And can any of you by worrying add a single hour to your span of life?* If then you are not able to do so small a thing as that, why do you worry about the rest? Luke 12:25-26
This may be one of the most recognizable scriptures of all time. Even if you haven't read the Bible, you've heard that it says not to worry.
That's all well and good, and of course Jesus is right, but it isn't that easy, is it? It doesn't tell us how NOT to worry. In fact, we can get to the point where we begin to feel guilty about worrying and worry about THAT. More to the point, anxiety can be part of a mental health issue. We may have worried ruts into our brains that make it incredibly difficult not to worry. So, a few words on the how:
1) There are many issue that affect our ability to avoid worry, but guilt about it isn't going to help. So stop the guilt. Let it go.
2) Write it down, ask yourself why, and make it worse. Usually, the worst thing is still manageable in some way.
3) Limit Caffeine. The scripture says not to put God to the test, and we can't pray for peace at the same time we're giving ourselves the jitters. It really does make a difference.
4) When you are worried and anxious, focus on relaxing your body. It can trick your brain into thinking everything is ok, which helps change your thinking. Gentle stretching, muscle relaxation, and deep breathing can really help.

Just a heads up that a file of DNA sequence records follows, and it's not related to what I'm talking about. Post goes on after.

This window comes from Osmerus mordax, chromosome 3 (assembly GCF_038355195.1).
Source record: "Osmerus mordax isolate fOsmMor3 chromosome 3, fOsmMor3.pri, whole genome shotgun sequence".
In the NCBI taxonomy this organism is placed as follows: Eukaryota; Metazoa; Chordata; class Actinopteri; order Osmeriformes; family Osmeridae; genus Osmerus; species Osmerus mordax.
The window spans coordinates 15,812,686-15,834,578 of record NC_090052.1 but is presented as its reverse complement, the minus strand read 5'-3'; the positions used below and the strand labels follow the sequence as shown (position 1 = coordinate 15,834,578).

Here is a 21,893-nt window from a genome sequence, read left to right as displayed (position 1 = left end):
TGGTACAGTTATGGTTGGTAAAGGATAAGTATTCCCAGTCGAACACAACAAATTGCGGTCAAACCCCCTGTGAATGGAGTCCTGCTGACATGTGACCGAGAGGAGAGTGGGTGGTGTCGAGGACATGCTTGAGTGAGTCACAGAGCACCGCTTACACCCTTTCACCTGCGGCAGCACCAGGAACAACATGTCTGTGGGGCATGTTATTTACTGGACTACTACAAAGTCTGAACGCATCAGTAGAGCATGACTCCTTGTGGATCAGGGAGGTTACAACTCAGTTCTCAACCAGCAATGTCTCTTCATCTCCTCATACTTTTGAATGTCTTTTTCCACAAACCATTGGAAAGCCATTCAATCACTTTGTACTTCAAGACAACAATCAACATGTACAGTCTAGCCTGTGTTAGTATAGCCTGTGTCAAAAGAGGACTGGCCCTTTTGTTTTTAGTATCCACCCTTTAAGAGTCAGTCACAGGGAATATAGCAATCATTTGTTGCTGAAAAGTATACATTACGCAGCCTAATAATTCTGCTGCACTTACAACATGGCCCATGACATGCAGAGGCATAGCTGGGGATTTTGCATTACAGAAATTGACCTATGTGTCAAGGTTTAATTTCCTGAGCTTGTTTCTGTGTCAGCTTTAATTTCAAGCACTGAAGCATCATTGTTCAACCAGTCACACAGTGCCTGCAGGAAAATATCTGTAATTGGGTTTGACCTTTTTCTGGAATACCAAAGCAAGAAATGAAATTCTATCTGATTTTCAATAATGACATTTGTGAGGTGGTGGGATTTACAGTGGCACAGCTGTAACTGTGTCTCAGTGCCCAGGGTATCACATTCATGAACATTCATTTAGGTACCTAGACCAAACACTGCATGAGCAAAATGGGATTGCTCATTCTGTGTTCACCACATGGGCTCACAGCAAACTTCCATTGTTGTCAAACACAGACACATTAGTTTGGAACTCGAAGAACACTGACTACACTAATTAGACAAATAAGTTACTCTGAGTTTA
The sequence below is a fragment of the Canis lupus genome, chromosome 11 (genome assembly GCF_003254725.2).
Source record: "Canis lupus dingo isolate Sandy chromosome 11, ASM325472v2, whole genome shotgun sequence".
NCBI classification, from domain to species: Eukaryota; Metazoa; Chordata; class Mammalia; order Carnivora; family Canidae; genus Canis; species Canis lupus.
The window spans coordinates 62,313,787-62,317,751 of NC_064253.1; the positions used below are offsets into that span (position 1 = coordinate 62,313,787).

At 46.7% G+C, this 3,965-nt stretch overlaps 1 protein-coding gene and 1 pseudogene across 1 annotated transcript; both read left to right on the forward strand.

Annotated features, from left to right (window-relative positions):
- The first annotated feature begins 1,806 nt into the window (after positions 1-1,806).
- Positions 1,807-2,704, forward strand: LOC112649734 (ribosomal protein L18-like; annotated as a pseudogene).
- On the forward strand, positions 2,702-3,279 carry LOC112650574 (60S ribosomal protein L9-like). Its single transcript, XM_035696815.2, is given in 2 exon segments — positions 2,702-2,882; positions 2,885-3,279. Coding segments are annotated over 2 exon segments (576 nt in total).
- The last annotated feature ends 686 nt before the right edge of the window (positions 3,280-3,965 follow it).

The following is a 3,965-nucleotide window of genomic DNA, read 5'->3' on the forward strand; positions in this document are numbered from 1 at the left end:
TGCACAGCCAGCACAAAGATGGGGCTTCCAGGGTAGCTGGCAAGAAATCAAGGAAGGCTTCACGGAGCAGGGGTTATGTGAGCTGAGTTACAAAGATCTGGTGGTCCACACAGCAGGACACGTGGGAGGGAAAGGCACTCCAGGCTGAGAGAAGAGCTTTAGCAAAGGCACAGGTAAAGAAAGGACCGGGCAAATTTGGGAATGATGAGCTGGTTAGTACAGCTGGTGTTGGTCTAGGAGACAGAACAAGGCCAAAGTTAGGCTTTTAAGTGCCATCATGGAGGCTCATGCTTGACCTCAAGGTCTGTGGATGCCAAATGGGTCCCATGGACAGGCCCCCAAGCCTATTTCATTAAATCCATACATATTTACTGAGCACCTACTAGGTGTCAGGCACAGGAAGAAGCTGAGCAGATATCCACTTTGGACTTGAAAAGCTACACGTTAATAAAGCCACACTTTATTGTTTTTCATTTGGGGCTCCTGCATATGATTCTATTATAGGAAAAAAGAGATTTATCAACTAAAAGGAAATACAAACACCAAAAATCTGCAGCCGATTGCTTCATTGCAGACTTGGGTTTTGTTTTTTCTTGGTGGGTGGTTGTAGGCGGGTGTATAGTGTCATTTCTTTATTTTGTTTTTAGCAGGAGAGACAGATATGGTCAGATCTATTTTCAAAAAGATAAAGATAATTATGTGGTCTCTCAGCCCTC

5) Laugh and smile. Again, you are giving yourself body cues to know it is safe to think happier thoughts. The smile works even if you fake it, and the laughter you can borrow from sitcoms, comedians, or funny books.
You can worry less, it is part of what Jesus wants for you. But he doesn't expect you to white-knuckle your way out of it. It can be learned. It can be practiced. Jesus can help you.
Rev. Jana Quisenberry is the minister at Brightwood Christian Church. She's an ordained pastor in the Christian Church (Disciples of Christ). A graduate of Transylvania University in Lexington, KY and Christian Theological Seminary in Indianapolis, IN, She now resides in Mt. Lebanon with her husband, two children, and dog, Sookie. Pastor Jana loves the church, science fiction, and coffee.